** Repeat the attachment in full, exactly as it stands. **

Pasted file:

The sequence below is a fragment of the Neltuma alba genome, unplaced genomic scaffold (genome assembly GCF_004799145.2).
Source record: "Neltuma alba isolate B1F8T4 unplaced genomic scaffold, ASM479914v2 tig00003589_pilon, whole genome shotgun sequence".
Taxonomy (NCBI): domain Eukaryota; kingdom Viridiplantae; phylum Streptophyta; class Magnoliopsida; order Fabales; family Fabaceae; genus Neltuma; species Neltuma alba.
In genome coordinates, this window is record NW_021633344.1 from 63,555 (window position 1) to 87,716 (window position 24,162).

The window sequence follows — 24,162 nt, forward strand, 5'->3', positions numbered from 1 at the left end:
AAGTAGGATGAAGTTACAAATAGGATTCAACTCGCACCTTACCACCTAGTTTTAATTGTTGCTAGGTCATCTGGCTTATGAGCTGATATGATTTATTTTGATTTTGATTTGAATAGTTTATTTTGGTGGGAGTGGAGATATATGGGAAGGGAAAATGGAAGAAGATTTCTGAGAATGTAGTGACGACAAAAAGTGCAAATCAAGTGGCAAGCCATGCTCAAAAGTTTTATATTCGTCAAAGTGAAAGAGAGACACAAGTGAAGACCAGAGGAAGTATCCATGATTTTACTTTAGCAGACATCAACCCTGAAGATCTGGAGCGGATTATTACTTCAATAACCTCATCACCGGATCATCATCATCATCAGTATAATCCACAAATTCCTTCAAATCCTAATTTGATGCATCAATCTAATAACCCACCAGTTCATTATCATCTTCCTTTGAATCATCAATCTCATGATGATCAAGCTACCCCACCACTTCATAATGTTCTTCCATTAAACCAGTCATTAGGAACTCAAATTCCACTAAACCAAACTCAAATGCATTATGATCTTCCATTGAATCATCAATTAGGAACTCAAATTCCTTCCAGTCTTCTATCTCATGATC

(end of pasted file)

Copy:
The sequence below is a fragment of the Neltuma alba genome, unplaced genomic scaffold (genome assembly GCF_004799145.2).
Source record: "Neltuma alba isolate B1F8T4 unplaced genomic scaffold, ASM479914v2 tig00003589_pilon, whole genome shotgun sequence".
Taxonomy (NCBI): domain Eukaryota; kingdom Viridiplantae; phylum Streptophyta; class Magnoliopsida; order Fabales; family Fabaceae; genus Neltuma; species Neltuma alba.
In genome coordinates, this window is record NW_021633344.1 from 63,555 (window position 1) to 87,716 (window position 24,162).

The window sequence follows — 24,162 nt, forward strand, 5'->3', positions numbered from 1 at the left end:
AAGTAGGATGAAGTTACAAATAGGATTCAACTCGCACCTTACCACCTAGTTTTAATTGTTGCTAGGTCATCTGGCTTATGAGCTGATATGATTTATTTTGATTTTGATTTGAATAGTTTATTTTGGTGGGAGTGGAGATATATGGGAAGGGAAAATGGAAGAAGATTTCTGAGAATGTAGTGACGACAAAAAGTGCAAATCAAGTGGCAAGCCATGCTCAAAAGTTTTATATTCGTCAAAGTGAAAGAGAGACACAAGTGAAGACCAGAGGAAGTATCCATGATTTTACTTTAGCAGACATCAACCCTGAAGATCTGGAGCGGATTATTACTTCAATAACCTCATCACCGGATCATCATCATCATCAGTATAATCCACAAATTCCTTCAAATCCTAATTTGATGCATCAATCTAATAACCCACCAGTTCATTATCATCTTCCTTTGAATCATCAATCTCATGATGATCAAGCTACCCCACCACTTCATAATGTTCTTCCATTAAACCAGTCATTAGGAACTCAAATTCCACTAAACCAAACTCAAATGCATTATGATCTTCCATTGAATCATCAATTAGGAACTCAAATTCCTTCCAGTCTTCTATCTCATGATC